Tumultuous season ends with Lakers swept away by the Spurs, writes Steve Dilbeck.
Spurs sweeping Lakers out of play-offs may lead to changes being ushered in at Los Angeles
These things do not happen to other NBA teams. Not melodrama piled upon melodrama.
Even for the never-dull Los Angeles Lakers, the 2012/13 season seemed one long lurch from crisis to crisis.
Asked to sum it up, Mike D'Antoni, the Lakers coach, said: "You want me to cry right now?"
They began the season as a dream team and ended it swept out of the first round of the play-offs Sunday, humbled, broken and with an uncertain future.
"It was like a nightmare," said Dwight Howard, the brawny centre who was to help make the club a super team. "It was like a bad dream and we couldn't wake up out of it."
From that highly anticipated beginning to their rapid decline at the hands of the San Antonio Spurs, the Lakers packed in enough subplots to sate most teams for decades.
Their season began when Mitch Kupchak, the general manager, added the veteran point guard Steve Nash, and Howard, to a Lakers team who already featured Kobe Bryant and Pau Gasol. Four elite players on one team, and a record US$100 million (Dh367m) payroll to match.
The next six months saw coach Mike Brown fired after five games; Howard struggle to recover from off-season back surgery; D'Antoni arrive with his high-flying offence; D'Antoni benching Gasol; the death of Jerry Buss, perhaps the canniest owner in the league; and, after finally hinting at stability and competence as they surged into the play-offs in the final two weeks, losing Kobe Bryant to a torn Achilles tendon. Then swept by the Spurs after injuries to Steve Blake, Metta World Peace, Jodi Meeks, Nash and Bryant forced them to play San Antonio using five unknowns, two who were not on the team two weeks ago.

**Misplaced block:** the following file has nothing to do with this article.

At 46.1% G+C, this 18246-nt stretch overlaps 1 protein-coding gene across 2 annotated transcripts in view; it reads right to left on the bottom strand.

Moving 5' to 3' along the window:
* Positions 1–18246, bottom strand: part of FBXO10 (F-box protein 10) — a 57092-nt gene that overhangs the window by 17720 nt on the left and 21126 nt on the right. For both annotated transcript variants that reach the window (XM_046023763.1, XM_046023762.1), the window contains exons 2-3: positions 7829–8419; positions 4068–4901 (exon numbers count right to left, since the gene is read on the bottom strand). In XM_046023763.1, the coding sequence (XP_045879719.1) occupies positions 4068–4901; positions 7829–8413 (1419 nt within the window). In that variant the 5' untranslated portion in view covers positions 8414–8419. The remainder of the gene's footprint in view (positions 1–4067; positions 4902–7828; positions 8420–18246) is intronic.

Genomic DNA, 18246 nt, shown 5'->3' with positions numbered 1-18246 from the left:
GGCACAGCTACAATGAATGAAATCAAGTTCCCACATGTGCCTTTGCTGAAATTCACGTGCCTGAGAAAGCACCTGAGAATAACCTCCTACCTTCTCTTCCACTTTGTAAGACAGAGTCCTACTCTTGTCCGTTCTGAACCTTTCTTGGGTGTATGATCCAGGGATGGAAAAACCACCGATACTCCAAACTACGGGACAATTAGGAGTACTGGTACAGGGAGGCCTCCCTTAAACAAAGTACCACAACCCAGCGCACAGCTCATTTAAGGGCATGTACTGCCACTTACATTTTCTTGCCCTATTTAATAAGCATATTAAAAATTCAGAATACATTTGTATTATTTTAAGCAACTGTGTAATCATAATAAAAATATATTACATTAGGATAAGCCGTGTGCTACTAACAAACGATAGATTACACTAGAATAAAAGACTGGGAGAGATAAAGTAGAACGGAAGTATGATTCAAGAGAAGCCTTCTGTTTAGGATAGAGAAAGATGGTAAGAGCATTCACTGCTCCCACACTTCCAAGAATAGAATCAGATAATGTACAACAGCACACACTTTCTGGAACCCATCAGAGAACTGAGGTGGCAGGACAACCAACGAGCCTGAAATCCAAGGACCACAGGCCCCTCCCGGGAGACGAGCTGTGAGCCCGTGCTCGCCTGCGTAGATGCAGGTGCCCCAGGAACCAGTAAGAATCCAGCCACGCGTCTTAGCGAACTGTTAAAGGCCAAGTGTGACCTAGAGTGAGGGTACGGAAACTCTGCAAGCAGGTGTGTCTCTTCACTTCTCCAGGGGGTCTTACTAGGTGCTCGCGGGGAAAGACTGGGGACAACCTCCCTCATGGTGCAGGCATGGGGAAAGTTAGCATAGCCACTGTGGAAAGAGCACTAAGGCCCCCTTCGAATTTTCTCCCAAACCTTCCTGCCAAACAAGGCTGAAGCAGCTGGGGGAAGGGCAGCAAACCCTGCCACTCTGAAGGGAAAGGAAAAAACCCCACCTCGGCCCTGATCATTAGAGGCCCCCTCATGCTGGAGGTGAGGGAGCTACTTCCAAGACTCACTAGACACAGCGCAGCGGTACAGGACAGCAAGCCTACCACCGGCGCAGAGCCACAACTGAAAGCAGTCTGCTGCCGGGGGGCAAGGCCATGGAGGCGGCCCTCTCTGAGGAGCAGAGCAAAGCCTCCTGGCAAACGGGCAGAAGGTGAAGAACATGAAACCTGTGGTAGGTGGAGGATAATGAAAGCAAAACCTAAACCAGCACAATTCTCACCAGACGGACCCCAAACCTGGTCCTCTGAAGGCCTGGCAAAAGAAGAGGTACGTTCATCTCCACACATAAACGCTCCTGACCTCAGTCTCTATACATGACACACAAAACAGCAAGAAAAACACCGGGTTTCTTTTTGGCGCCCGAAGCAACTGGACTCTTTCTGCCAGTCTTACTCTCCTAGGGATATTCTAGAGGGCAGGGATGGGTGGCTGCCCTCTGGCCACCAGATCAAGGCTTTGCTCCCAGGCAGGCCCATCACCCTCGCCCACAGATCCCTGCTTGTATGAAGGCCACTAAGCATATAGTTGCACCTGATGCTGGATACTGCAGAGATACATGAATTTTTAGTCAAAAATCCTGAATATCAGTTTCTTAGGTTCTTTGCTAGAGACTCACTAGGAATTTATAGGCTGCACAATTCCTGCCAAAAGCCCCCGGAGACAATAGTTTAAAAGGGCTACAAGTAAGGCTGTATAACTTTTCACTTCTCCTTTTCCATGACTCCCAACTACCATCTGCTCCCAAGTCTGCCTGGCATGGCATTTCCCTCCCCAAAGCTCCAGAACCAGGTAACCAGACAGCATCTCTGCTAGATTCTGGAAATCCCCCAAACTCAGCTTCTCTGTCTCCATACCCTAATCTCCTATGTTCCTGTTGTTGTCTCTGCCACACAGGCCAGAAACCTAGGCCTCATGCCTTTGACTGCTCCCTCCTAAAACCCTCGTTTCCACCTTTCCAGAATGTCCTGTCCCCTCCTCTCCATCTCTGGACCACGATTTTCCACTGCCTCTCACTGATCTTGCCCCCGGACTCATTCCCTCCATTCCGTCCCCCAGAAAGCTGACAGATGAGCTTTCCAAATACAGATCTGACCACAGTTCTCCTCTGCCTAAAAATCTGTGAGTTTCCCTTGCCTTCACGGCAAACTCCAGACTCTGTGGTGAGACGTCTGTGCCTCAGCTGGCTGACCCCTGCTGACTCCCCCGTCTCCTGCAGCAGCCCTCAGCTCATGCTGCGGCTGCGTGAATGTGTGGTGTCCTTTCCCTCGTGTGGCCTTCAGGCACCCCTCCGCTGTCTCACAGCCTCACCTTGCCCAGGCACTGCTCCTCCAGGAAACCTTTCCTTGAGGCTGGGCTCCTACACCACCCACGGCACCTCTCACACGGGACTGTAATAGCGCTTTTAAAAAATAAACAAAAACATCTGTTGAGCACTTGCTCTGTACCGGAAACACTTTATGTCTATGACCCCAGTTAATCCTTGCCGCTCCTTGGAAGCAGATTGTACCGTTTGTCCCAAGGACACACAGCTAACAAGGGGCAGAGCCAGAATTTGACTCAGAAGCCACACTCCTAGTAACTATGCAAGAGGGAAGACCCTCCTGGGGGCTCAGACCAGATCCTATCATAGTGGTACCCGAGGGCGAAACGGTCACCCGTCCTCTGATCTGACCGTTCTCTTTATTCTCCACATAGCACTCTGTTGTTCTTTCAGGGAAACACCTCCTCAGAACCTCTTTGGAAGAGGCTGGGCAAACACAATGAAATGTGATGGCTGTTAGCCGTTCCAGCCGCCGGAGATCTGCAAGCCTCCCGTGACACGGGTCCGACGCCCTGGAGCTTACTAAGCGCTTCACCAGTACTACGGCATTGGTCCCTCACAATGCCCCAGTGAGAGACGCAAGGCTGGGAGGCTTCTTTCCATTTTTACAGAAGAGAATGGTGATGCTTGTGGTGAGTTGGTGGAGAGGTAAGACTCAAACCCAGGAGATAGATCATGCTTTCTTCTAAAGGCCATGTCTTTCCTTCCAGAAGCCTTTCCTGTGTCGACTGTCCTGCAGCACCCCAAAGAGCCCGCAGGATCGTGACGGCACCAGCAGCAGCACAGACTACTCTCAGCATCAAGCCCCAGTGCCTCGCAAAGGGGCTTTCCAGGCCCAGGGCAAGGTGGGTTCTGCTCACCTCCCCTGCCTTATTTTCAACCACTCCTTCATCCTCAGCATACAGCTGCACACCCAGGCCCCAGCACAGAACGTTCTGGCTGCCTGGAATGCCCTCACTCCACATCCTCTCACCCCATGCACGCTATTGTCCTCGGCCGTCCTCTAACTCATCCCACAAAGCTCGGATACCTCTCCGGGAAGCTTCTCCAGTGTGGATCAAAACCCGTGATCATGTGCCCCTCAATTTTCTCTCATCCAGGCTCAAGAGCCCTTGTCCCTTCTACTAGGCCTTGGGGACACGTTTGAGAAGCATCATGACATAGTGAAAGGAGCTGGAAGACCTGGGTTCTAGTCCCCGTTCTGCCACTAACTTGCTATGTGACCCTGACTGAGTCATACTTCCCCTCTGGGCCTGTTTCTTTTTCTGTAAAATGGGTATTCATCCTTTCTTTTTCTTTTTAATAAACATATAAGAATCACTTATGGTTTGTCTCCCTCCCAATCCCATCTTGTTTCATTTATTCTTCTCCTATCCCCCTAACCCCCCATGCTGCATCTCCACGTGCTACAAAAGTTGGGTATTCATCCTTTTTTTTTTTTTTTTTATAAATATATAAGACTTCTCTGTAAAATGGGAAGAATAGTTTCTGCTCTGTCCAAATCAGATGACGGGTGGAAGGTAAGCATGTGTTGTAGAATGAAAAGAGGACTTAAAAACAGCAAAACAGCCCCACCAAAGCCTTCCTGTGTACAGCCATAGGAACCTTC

"It's been a disaster," said Brent Barry, a television pundit.
Earvin "Magic" Johnson, the former Lakers guard and part-owner, tweeted: "I'm sooooooooooo happy the season is over. With the talent on this team, this could go down as one of the worst seasons in Lakers' history!"
The NBA's pre-eminent team over the past 35 years now face a transition. They are a slow and old; Nash is 39, Antawn Jamison 36, Bryant 34, Peace and Blake 33, Gasol 32.
The first issue is Howard. He can become an unrestricted free agent and has given no hint at whether he will re-sign. Asked if he would return, Howard said: "You're reading too much into it."
If Howard does re-sign, the Lakers are expected to trade Gasol who would like to return for youth, athleticism and salary-cap relief.
"I would be pretty surprised if there were no changes made," Gasol said. "It's always interesting here."
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